29 April 2003, 12:48

Nalchik

Capital of Kabardino-Balkariya, 1873 km south-south-east of Moscow. Located on the foothills of the Greater Caucasus (at the height of about 500 m above the sea level), on the Nalchik River (the basin of the Terek). The climate is moderately continental. Winter is mild, with little snow and unstable snow cover; the temperature in January averages to -4?С. Spring is colder than autumn, early, with abundant precipitations. Summer is very warm, rather dry, with a plenty of clear sunny days; July temperature averages to 24-25?C; daily variations of temperature are considerable. Autumn is warm, dry, with a plenty of sunny days; October temperature averages to 9?C. Precipitations of about 600 mm a year, primarily in spring and summer.

Terminal of the railway branch (41 km) starting from the station of Kotlyarevskaya in the Prkohladnaya -- Beslan - Gudermes line. Highway (Rostov-on-Don- Baku). Airport. Population (1992 est.) 242.3 thousand, (1897 est.) 5 thousand, (1939 est.) 48 thousand, (1959 est.) 88 thousand, (1970 est.) 146 thousand, (1979 est.) 207 thousand.

In 1743, an aul (village) of the Toglans was founded at the site of Nalchik. Since 1808, it was the administrative and political centre of Kabarda, the residence of Kabardian princes. In 1817, the Russian fortress of Nalchik in the Caucasian boundary line was erected here. In 1838, a military village was founded near the fortress, converted in 1871 into a sloboda (settlement), which became the centre of the Nalchik okrug of Terek oblast (province). In 1921, Nalchik received the status of the city functioning as the centre of Kabardian Autonomous Oblast (Province), and since 1922, of Kabardino-Balkarian Autonomous Oblast (Province); in the 1936-1991s, it was the capital of the Kabardino-Balkarian АSSR (in the 1944-1957s, the Kabardian АSSR).

During the Great Patriotic War of 1941-1945, Nalchik was occupied by Nazi troops and heavily destroyed (October 1942 - January 1943).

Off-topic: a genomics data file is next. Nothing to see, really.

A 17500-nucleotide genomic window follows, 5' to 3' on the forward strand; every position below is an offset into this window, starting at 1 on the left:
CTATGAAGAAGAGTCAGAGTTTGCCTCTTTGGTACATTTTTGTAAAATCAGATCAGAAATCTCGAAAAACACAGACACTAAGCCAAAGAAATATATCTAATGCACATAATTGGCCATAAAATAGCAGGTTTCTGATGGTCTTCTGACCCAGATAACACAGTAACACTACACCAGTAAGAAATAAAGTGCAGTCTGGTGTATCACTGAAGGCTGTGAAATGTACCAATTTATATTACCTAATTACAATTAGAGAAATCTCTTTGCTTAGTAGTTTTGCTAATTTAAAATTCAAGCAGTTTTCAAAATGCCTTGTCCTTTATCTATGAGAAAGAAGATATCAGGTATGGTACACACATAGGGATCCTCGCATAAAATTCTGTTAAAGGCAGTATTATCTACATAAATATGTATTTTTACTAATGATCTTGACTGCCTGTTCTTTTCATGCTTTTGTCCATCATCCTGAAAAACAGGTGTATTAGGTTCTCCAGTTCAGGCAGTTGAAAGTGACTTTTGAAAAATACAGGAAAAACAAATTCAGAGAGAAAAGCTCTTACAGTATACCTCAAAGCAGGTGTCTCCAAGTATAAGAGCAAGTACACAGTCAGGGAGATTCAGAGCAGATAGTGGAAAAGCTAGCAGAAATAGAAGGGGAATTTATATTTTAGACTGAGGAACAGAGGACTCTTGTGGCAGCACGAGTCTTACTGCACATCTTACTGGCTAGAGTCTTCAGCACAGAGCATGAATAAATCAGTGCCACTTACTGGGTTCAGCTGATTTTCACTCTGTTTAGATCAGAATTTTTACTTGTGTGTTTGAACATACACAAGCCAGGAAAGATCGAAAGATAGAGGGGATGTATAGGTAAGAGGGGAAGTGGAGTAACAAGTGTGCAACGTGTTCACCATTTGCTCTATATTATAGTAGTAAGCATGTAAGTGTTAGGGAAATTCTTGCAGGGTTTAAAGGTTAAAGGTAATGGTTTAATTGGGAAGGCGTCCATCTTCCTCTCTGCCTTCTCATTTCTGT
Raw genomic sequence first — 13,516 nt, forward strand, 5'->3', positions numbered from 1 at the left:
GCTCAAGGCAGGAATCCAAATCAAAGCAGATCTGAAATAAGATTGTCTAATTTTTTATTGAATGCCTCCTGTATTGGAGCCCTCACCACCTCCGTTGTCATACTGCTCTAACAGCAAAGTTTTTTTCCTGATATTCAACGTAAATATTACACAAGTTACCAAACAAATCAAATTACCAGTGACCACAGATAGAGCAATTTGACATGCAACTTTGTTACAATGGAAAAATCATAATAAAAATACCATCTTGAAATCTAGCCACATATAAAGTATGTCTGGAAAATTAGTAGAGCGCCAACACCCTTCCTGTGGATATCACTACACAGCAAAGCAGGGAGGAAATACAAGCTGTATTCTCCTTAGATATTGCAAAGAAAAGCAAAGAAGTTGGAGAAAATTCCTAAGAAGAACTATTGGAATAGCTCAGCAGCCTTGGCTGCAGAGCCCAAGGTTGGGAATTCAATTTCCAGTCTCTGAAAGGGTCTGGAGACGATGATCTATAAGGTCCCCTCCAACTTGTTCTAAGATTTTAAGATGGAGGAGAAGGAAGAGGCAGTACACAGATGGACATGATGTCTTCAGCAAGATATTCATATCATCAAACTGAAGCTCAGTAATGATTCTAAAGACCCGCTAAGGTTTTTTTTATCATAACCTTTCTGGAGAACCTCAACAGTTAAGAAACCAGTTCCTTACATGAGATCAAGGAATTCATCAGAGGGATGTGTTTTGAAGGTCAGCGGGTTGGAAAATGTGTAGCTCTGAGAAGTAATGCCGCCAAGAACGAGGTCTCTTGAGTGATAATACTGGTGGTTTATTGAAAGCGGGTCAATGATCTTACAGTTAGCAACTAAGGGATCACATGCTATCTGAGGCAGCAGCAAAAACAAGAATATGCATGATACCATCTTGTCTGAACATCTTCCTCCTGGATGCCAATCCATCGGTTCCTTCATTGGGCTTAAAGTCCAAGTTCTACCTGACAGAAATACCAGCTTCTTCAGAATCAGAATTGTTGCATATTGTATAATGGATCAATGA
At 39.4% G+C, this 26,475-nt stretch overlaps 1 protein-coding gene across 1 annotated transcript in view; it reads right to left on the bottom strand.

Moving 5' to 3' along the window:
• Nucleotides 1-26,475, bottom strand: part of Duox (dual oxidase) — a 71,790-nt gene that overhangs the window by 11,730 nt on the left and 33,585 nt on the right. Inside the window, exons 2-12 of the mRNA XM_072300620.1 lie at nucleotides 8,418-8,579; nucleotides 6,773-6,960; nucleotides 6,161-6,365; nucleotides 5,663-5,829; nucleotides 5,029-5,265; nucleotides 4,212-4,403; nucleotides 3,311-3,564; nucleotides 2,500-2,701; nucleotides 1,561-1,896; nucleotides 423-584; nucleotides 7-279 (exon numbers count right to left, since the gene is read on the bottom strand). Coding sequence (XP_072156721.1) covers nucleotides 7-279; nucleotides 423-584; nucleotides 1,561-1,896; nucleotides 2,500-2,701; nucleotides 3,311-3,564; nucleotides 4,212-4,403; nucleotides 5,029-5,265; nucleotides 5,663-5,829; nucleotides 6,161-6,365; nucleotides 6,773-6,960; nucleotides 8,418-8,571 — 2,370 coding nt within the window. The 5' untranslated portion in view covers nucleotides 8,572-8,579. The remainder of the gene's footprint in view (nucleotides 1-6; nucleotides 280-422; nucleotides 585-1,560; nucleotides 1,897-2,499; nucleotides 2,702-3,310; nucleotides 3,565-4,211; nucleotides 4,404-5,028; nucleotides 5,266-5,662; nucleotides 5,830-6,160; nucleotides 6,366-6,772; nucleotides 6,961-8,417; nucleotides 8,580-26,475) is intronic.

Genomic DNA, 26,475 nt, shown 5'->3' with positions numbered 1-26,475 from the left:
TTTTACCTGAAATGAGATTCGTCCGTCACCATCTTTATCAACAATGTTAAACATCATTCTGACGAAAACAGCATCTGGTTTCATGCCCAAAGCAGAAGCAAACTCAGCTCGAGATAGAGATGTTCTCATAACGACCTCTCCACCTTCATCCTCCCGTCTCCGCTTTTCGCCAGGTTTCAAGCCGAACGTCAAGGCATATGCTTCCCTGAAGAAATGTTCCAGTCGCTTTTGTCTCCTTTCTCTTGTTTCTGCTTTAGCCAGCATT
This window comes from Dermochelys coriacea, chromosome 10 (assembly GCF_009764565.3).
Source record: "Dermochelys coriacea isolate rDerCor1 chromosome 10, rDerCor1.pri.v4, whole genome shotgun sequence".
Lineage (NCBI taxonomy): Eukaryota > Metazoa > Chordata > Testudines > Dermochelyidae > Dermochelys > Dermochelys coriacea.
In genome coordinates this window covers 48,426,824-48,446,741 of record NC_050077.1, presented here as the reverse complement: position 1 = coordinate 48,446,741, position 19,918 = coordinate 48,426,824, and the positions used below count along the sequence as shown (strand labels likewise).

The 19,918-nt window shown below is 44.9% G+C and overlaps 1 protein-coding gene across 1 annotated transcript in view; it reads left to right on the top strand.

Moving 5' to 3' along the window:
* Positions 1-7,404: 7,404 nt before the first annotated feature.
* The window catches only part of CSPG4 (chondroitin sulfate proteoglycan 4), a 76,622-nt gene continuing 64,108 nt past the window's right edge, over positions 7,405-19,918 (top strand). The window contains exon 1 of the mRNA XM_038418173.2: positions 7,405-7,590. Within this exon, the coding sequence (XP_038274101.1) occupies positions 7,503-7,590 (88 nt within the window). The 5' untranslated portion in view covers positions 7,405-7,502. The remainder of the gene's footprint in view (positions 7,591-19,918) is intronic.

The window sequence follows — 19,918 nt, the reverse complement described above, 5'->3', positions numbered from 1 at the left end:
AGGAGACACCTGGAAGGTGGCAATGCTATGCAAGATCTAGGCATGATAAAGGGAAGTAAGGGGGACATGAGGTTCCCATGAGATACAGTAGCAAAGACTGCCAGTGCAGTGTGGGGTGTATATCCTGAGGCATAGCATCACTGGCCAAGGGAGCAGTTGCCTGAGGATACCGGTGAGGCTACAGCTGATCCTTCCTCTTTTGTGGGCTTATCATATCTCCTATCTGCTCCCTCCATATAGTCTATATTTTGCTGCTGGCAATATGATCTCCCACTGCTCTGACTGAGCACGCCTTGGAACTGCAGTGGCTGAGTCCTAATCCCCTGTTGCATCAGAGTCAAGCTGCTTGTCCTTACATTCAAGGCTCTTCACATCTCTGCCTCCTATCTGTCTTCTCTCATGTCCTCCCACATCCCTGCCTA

By the beginning of the 1990s, Nalchik turned into a multifunction centre with diversified industry (about 50% of all industrial production of the republic). By that time, the city had machine industry (PО Sevkavelektronmash, PО Sevkavelektropribor; a telemechanical instrumentation factory, a semiconductor device plant, a high-voltage instrumentation factory, an engineering plant, a machine tool plant, etc.), non-ferrous metallurgy (a metal works producing tungsten anhydride and molybdenium concentrate), light industry (the Iskozh integrated works making rubberised raincoat fabric, etc.; a clothes factory, etc.), flavouring industry and production of building materials.

Nalchik has Kabardino-Balkarian Research Institute of History, Language, Folklore, Literature and Economy, High-Level Geophysical Research Institute, several planning and designing institutes. Kabardino-Balkarian University, the Agrarian Institute, the Institute of Arts. There are two theatres in city (the drama and the musical one), a philharmonic society, a museum of local lore (founded in 1920), a museum of fine arts (founded in 1960). The memorial house of the Russian and Ukrainian writer Marko Vovchok (M.A. Vilinskaya-Markovich, 1833-1907, buried in Nalchik).

Nalchik is the centre of tourism and mountain climbing. This city is the starting-point of routes to the areas around Mount Elbrus, Chegem water-falls, Goluboye Lakes, etc.